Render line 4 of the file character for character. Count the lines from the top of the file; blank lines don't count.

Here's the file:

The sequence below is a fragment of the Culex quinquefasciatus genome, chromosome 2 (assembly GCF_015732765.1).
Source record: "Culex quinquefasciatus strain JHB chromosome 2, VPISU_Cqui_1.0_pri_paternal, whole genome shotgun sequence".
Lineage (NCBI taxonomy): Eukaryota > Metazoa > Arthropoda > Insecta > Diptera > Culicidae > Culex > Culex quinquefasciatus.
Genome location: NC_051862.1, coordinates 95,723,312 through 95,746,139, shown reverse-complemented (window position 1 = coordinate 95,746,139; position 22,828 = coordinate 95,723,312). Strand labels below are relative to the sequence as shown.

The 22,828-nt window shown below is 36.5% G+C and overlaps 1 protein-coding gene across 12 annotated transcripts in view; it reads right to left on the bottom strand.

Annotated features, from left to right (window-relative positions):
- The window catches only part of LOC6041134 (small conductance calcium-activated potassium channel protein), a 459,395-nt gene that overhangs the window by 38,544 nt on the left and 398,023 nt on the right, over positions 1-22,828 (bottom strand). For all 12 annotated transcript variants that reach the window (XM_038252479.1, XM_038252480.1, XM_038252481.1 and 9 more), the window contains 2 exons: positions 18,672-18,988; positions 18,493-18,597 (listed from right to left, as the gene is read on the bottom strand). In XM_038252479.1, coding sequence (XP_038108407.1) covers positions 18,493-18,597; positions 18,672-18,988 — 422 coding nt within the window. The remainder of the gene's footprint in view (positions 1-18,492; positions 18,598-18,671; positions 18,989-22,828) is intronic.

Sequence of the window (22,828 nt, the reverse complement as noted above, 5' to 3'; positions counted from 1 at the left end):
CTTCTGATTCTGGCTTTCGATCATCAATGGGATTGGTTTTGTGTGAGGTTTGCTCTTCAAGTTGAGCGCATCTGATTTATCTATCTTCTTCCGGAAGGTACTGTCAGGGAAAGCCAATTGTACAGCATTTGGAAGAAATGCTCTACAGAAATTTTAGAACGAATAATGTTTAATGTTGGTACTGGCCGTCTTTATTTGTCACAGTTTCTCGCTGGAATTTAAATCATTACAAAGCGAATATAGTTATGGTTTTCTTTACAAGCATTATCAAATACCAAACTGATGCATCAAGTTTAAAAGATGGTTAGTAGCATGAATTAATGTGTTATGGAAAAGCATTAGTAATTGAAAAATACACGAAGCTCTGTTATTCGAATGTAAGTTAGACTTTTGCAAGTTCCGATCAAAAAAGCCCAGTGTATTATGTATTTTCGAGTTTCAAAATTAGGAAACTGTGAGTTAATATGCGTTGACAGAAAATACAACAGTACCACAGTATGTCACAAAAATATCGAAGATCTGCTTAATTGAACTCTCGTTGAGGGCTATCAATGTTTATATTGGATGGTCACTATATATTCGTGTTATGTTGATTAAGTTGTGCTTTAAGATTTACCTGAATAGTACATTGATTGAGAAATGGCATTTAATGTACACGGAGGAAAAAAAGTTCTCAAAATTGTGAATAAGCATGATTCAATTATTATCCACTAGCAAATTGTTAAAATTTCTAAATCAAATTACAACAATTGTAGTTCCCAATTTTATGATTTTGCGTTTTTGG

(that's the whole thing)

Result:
Genome location: NC_051862.1, coordinates 95,723,312 through 95,746,139, shown reverse-complemented (window position 1 = coordinate 95,746,139; position 22,828 = coordinate 95,723,312). Strand labels below are relative to the sequence as shown.